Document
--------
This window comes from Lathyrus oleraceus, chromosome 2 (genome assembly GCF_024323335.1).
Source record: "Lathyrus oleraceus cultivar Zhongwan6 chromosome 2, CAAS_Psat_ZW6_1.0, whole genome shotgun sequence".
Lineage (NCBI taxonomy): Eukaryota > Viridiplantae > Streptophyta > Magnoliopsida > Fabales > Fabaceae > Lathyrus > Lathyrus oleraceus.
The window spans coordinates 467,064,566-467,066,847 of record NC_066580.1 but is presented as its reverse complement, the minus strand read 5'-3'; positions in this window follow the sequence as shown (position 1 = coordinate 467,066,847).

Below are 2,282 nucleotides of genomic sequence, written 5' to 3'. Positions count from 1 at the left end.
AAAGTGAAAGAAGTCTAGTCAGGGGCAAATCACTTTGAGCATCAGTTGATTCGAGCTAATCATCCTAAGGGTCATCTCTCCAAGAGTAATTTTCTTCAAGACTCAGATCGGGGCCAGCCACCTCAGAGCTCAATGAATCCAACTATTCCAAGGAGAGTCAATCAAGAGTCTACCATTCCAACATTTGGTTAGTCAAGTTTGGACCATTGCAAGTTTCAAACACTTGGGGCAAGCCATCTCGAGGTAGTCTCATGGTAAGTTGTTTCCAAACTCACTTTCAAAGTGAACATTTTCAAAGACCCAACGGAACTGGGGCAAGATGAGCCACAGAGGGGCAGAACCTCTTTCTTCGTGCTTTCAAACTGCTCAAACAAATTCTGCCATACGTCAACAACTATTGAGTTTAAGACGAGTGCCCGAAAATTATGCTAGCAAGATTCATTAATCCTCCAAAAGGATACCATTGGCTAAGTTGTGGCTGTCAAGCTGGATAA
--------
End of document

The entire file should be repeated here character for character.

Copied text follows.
This window comes from Lathyrus oleraceus, chromosome 2 (genome assembly GCF_024323335.1).
Source record: "Lathyrus oleraceus cultivar Zhongwan6 chromosome 2, CAAS_Psat_ZW6_1.0, whole genome shotgun sequence".
Lineage (NCBI taxonomy): Eukaryota > Viridiplantae > Streptophyta > Magnoliopsida > Fabales > Fabaceae > Lathyrus > Lathyrus oleraceus.
The window spans coordinates 467,064,566-467,066,847 of record NC_066580.1 but is presented as its reverse complement, the minus strand read 5'-3'; positions in this window follow the sequence as shown (position 1 = coordinate 467,066,847).

Below are 2,282 nucleotides of genomic sequence, written 5' to 3'. Positions count from 1 at the left end.
AAAGTGAAAGAAGTCTAGTCAGGGGCAAATCACTTTGAGCATCAGTTGATTCGAGCTAATCATCCTAAGGGTCATCTCTCCAAGAGTAATTTTCTTCAAGACTCAGATCGGGGCCAGCCACCTCAGAGCTCAATGAATCCAACTATTCCAAGGAGAGTCAATCAAGAGTCTACCATTCCAACATTTGGTTAGTCAAGTTTGGACCATTGCAAGTTTCAAACACTTGGGGCAAGCCATCTCGAGGTAGTCTCATGGTAAGTTGTTTCCAAACTCACTTTCAAAGTGAACATTTTCAAAGACCCAACGGAACTGGGGCAAGATGAGCCACAGAGGGGCAGAACCTCTTTCTTCGTGCTTTCAAACTGCTCAAACAAATTCTGCCATACGTCAACAACTATTGAGTTTAAGACGAGTGCCCGAAAATTATGCTAGCAAGATTCATTAATCCTCCAAAAGGATACCATTGGCTAAGTTGTGGCTGTCAAGCTGGATAA